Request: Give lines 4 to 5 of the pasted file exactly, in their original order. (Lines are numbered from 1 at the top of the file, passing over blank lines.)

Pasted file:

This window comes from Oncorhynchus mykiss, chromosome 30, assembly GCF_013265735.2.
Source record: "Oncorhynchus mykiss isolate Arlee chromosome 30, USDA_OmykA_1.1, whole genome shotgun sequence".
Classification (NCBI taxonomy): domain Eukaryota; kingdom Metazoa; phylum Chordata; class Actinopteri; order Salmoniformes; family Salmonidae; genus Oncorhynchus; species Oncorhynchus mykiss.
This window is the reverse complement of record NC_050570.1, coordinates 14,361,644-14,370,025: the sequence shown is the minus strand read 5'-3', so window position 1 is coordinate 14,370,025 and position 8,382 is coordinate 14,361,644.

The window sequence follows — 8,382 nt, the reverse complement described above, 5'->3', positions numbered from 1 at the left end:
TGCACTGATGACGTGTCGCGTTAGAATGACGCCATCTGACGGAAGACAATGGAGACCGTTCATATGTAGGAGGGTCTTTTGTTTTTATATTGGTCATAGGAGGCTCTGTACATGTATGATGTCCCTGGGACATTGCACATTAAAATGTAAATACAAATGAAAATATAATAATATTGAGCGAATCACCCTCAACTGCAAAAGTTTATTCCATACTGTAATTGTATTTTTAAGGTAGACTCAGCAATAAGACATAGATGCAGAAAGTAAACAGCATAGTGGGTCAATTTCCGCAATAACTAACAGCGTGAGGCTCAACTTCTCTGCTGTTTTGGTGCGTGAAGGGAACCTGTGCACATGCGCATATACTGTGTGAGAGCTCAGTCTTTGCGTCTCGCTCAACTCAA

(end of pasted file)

This window is the reverse complement of record NC_050570.1, coordinates 14,361,644-14,370,025: the sequence shown is the minus strand read 5'-3', so window position 1 is coordinate 14,370,025 and position 8,382 is coordinate 14,361,644.

The window sequence follows — 8,382 nt, the reverse complement described above, 5'->3', positions numbered from 1 at the left end: